First Year of Marriage and the Pandemic

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First Year of Marriage and the Pandemic

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I got married on May 11, 2019. There were no masks and no need to distance from each other.
In July 2019, I got my first job working for my grandma as her caretaker. Since I had graduated ASU, I didn't have much going on, and I needed some way to occupy myself, as well as make money. I did things such as picking the oranges that would fall from the trees in her backyard and trash them so the area would look nicer. I cooked, I cleaned, and I assisted her in computer tasks that she didn't understand how to do.
In December of 2019, my grandma had a few unfortunate things happen to her. First, she got pneumonia and had to be taken to the emergency room. She survived, but was weak. Later on, she ended up falling, and was then taken to a care center so that she could regain her strength and do physical therapy. When my grandma came back from the care center in January, I had a new job. Learning from what the physical therapist taught me, I used the exercise recommendations for her and helped her walk better again. It was no easy task, as my grandma can be quite stubborn, but luckily, she was willing to take direction from me in order to move around easier. We have been doing the physical therapy as part of her daily routine ever since.
Due to my grandma's worsening condition, my mom and dad decided to move to my grandma's house in January, leaving the apartment mostly to me and my husband. This change was greatly welcomed, and it felt like we could experience married life without my family intervening nearly as much. Overall, January was a pretty good month for me and my husband.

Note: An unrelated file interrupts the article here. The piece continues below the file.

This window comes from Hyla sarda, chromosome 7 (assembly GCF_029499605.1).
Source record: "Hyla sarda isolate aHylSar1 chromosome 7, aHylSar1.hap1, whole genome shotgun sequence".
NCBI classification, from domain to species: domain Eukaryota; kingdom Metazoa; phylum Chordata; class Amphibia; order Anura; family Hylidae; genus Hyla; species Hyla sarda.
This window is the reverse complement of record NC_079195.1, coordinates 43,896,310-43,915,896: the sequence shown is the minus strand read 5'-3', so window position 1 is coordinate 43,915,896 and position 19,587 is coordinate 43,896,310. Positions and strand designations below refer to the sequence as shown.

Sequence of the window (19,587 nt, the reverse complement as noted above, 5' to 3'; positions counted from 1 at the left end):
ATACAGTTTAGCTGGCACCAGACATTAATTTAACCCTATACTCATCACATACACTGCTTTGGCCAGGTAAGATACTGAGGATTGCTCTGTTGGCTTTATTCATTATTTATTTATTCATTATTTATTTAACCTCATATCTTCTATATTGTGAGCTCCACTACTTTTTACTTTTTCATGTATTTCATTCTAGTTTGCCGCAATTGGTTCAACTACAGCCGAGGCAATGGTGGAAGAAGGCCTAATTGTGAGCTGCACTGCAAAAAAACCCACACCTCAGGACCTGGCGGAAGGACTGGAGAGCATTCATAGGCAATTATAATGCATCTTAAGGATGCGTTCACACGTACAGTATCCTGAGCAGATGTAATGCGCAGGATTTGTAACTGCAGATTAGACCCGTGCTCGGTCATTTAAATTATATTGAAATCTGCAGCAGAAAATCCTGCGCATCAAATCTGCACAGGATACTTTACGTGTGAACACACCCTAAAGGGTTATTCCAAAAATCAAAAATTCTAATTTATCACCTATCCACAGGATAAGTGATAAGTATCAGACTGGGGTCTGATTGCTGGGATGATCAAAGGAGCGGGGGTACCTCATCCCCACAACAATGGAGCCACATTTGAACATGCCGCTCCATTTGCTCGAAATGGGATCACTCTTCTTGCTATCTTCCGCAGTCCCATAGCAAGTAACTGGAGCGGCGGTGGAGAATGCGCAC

One of the biggest events that happened to me before the virus was the death of one of my cousins. On February 11, 2020, he commit suicide. It was a jarring experience. He had lived nearby with his wife and kid and helped install new electrical outlets in the apartment me and my husband were sharing with my parents until a new apartment opened in that same complex. Despite this, we were able to have a normal funeral, which was nice since it gave me some closure. I mostly felt bad for his wife and kid he left behind, since they would now have to figure out how to continue without him. By the time February hit, I was well aware of the virus by this time, but I was sure that majority of the problem was in China. Earlier that month, I had gone to the Dominican Republic to do some volunteer work, as I knew how to speak Spanish. I noticed travel restrictions to and from China at that time, and thought that the travel restrictions could help. This is why I mostly thought the pandemic was mostly China's problem.